OUTDOOR/AMBIENT: REPACKAGING OUTDOOR

The proposals in the Communications Bill enable outdoor to be sold with other media. Alasdair Reid investigates how this and other factors may change the landscape of the outdoor industry.

There's not much in the Communications Bill about outdoor advertising.

Which is odd, really, when you think about it, given that this is the medium of choice for most politicians. Or maybe not so odd. Outdoor isn't mentioned for the simple reason that, by and large, the medium doesn't carry any editorial - proof, if ever any were needed, that politicians are far more obsessed with rhetoric than about the well-being of the industries they seek to regulate.

But this is not to suggest that the Bill is an interest-free zone for the poster business. Far from it. One of its central guiding principles - that electronic media should now be opened up to US ownership - could underwrite another evolutionary leap for outdoor in the UK.

If enacted in its current form, the Bill will almost certainly mean the US-owned outdoor companies Viacom and Clear Channel will seek to do what they do in the US - sell outdoor alongside broadcast media, notably radio.

First, they'll have to buy some radio. So, given the go-ahead, many City analysts expect frenzied speculation about the big three radio outfits, Capital, Emap and GWR, especially as players in other sectors may have radio on their shopping lists as well.

Roger Parry, the chief executive of Clear Channel International, says there are clearly synergies between the two media, both in terms of what can be offered to advertisers and in terms of using outdoor to promote radio stations. He won't be drawn on the details of likely targets but he does say that there are important caveats here. The price must be right. "It's true that radio prices are getting to the point where they are sensible and that Capital at £4 (a share) starts to look more sensible than it did at £10. You have to remember that while the synergies are there, they are fairly modest, so people won't pay silly prices," Parry insists.

Both Viacom (or more particularly the Infinity company Viacom bought a few years back) and Clear Channel were radio owners in the US before they moved into posters. So they know the business inside out and they're certainly not going to be sold a pup. However, there are some attractive prospects out there. A Capital bid might make even more sense for Viacom - it owns everything that matters in terms of advertising in, on and around London's trains, tubes and buses. It would be well placed, you might think, to extract value from London's top radio station.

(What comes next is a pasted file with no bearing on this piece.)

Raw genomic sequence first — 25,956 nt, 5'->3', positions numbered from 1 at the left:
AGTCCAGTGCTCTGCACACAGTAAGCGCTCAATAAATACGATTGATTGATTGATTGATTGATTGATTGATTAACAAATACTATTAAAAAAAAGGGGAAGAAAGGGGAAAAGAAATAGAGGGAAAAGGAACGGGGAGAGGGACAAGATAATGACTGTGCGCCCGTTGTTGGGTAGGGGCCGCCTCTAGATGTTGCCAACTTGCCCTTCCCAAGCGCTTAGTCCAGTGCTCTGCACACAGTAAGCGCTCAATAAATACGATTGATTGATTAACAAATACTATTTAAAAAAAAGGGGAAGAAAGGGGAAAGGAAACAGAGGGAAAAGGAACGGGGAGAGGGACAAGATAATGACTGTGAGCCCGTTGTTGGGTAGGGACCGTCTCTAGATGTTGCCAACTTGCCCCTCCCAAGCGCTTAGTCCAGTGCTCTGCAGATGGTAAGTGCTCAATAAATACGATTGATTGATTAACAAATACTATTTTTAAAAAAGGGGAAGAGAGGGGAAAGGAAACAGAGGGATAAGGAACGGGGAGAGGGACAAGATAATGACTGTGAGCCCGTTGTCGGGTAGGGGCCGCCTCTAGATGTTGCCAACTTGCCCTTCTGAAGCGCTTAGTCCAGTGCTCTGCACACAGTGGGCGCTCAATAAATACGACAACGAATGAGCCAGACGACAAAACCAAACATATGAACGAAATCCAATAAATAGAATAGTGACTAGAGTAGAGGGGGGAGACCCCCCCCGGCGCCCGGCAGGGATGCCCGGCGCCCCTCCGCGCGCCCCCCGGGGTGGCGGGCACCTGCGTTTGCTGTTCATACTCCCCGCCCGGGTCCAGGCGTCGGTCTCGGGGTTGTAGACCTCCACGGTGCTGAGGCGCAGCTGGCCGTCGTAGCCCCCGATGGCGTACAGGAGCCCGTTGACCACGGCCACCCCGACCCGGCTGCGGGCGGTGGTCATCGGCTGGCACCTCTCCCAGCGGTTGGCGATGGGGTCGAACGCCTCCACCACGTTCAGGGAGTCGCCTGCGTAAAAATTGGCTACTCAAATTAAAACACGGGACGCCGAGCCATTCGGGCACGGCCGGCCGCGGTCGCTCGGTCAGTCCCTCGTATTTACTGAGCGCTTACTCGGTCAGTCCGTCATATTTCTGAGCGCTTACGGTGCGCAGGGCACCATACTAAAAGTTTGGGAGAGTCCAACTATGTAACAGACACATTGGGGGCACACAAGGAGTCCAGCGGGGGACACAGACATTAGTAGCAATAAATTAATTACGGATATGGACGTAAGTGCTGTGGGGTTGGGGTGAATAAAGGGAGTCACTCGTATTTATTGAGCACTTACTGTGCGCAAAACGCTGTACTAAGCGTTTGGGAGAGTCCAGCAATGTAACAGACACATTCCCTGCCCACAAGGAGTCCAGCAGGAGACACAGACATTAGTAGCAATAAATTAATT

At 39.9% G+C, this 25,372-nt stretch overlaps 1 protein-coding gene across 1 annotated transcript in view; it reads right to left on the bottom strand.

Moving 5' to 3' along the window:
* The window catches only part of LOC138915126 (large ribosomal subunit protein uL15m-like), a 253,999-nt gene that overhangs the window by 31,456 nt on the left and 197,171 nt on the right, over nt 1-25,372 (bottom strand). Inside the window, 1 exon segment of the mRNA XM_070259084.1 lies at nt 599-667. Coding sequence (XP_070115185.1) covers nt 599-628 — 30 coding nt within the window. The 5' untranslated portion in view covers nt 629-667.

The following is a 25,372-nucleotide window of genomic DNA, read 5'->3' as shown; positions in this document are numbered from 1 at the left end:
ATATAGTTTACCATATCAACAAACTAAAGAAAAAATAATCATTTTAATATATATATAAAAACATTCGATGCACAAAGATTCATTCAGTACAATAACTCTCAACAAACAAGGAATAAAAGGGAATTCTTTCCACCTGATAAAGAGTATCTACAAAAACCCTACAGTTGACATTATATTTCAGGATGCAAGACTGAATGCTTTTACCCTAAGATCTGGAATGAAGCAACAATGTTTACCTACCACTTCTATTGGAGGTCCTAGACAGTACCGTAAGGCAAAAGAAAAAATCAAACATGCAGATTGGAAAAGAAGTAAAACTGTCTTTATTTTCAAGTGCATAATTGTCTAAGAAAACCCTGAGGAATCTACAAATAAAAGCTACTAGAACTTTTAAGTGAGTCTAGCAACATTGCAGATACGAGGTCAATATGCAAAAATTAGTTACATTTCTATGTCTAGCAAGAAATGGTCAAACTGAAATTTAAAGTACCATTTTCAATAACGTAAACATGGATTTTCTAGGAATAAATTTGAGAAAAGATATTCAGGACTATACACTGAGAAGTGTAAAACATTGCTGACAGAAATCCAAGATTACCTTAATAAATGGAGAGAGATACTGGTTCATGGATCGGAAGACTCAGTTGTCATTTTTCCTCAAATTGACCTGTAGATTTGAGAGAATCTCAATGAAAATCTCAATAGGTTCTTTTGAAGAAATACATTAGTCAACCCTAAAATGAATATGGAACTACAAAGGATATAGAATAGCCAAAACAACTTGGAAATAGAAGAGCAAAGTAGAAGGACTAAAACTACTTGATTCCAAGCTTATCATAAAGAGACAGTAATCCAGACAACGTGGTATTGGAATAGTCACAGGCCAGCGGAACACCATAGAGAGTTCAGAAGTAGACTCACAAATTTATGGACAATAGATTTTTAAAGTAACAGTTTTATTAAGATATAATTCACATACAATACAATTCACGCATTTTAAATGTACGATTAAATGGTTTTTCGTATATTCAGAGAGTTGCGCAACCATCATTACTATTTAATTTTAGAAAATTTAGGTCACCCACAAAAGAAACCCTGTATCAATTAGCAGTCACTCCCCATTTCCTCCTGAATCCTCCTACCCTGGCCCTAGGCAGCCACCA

"There will be opportunities for US-owned companies to broaden their horizons, certainly," is all that Clive Punter, the joint managing director of Viacom Outdoor, is prepared to say.

And it will also be crunch time for the third big player, both globally and in the UK - JCDecaux. As it's French-owned, Decaux has for years been able to buy radio interests in Britain but it has never appeared wildly enthusiastic.

"The marketing spin in the US has always been that radio and outdoor complented each other because they were both media that were consumed out of home," Jeremy Male, the Decaux chief executive for northern Europe, explains. "That argument has not exactly been refuted but it has been marginalised."

Decaux, though, also believes there's something in the Bill for it. In a general atmosphere of liberalisation and light-touch regulation, it believes it might get the chance - at last - to buy Maiden, the UK's only significant independently owned contractor. "If there's potentially one ITV, there's certainly scope for more consolidation in outdoor," Male insists.

Many in the market will take issue with Male's analysis of the synergies that can be worked between outdoor and radio. Cross-promotional opportunities are manifestly attractive. Giving unsold inventory over to your radio stations not only improves ratings but can firm up demand, and therefore yield.

Secondly, there is plenty of scope for constructing cross-media packages, especially for advertisers targeting twentysomethings who are light TV viewers because on most nights they're out in town having fun. You hit them with radio in the morning and early evening and posters when they're on the move. Job done.

Catherine Bosworth, the head of outdoor at MindShare, states: "Although they are very different media, they do work well together. One is sound, the other is pictures and radio can enhance the strength of outdoor to reach people when they're out and about."

Some observers believe there could be another area the medium will benefit in from a new sense of direction - it will stop obsessing about the fact that, compared with other media, it doesn't have the digital bells and whistles to play with. It hasn't helped that the ambient crowd have been babbling on about LED and plasma-screen gimmickry.

A good example of ingenuity being put to more modest but achievable ends is the new Chameleon system from Decaux. It uses a simple gauze-like screen to ensure one image is seen in natural light during the day, another different execution during the hours of darkness.

Refreshingly, it works. So, for now, it's all about getting back to basics, isn't it? Maybe, Stevie Spring, Clear Channel UK's chief executive, says.

"It's what you put on boards that's important, not how it's delivered," she asserts.

Punter agrees. "Yes, there has been a steer back to fundamentals. It's about stuff that will allow outdoor to deliver the best it can to advertisers," he says.

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